Fast mapping in linguistic context: Processing and complexity effects
Arnold, Alison Reese
Huang, Yi Ting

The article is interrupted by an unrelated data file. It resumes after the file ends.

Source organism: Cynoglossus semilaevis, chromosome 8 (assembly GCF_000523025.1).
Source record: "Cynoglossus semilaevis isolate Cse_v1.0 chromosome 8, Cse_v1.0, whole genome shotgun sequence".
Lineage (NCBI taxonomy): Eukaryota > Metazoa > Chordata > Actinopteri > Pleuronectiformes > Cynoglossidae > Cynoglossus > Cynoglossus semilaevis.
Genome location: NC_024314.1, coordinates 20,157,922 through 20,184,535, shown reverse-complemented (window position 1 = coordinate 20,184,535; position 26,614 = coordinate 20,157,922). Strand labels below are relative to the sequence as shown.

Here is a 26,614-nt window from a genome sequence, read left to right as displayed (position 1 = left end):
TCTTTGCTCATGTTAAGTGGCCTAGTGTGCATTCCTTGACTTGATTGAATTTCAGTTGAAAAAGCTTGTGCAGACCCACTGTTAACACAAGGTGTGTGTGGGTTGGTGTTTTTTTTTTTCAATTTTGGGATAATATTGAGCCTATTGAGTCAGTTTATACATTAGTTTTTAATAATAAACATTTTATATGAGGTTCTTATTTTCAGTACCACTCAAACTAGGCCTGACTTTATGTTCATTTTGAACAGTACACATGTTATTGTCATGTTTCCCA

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Young children readily use syntactic cues for word learning in structurally-simple contexts (Naigles, 1990). However, developmental differences in children's language processing abilities might interfere with their access to syntactic cues when novel words are presented in structurally-challenging contexts. To understand the role of processing on syntactic bootstrapping, we used an eye-tracking paradigm to examine children's fast-mapping abilities in active (structurally-simple) and passive (structurally-complex) sentences. Actions after sentences indicated children were more successful mapping words in passive sentences when novel words were presented in NP2 ("The seal will be quickly eaten by the blicket") than when novel words were presented in NP1 ("The blicket will be quickly eaten by the seal"), indicating presenting more prominent nouns in NP1 increases children's agent-first bias and sabotages interpretation of passives. Later recall data indicate children were less likely to remember new words in structurally-challenging contexts.